Conexión Américas’ homeownership program was helping an average of 100 families a year buy a house before recession hit in 2008, but in the last few years, it is barely reaching double-digits, she says.

In the case of many immigrant families, they have two parents working two or more jobs, enough for a home in the $130,000 to $140,000 range, but not enough to buy a house in most parts of Nashville where the median home price hit $250,000 in April, according to the Greater Nashville Association of Realtors.

Soto says she is excited to hear a commitment to affordable housing from Mayor Barry, who recently pledged $10 million toward the county’s Barnes Fund, boosting it to $16 million, to offer developers incentives for affordably-priced home construction.

Yet, Soto will have to walk a tightrope between efforts to build up the surrounding Woodbine area where Casa Azafrán is located and keep homes affordable.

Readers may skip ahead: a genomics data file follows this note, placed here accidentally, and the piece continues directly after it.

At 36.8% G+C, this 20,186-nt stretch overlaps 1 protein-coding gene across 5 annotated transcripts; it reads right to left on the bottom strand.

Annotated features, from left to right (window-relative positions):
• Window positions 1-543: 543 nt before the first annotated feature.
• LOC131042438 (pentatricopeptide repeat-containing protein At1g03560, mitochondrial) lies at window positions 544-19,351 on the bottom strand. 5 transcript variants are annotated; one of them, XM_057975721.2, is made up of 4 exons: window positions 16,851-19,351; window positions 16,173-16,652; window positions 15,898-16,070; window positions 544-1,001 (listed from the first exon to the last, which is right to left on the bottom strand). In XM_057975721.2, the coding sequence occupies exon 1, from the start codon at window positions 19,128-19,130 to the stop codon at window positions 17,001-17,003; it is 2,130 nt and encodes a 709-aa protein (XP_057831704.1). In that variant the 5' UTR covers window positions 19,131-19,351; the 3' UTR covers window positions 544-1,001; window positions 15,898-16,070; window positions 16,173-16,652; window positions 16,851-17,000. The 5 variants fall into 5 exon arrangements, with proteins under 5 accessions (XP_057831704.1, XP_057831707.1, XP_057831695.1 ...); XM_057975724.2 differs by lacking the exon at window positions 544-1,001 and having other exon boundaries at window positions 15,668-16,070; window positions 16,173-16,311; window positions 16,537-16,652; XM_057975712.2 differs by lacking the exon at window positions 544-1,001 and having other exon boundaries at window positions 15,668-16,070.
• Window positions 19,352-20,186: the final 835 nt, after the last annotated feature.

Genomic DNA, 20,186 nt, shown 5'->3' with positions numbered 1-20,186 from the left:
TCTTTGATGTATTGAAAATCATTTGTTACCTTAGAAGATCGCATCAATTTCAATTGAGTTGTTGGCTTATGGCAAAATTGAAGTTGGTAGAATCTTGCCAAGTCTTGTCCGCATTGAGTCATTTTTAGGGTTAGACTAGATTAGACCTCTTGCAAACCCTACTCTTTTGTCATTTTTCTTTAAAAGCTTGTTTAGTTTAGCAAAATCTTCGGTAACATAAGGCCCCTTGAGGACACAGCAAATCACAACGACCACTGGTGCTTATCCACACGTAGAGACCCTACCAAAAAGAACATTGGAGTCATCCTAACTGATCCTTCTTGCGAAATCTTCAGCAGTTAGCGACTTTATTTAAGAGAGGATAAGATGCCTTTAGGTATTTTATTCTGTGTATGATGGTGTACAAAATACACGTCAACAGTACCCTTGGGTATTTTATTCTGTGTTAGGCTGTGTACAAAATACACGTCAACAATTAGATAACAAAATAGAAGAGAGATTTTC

Following on the heels of East Nashville, Woodbine could become the next “gentrified” part of town because of its location and a good stock of single-family homes and apartments, she explains.

Already, many of the families in her programs are moving to places such as La Vergne where the housing is cheaper, and which require them to travel farther to jobs.

“So it is a challenge, but I know our community is also the one building those high rises, so it would be great if we could also build stuff for our own families that we can afford,” she says.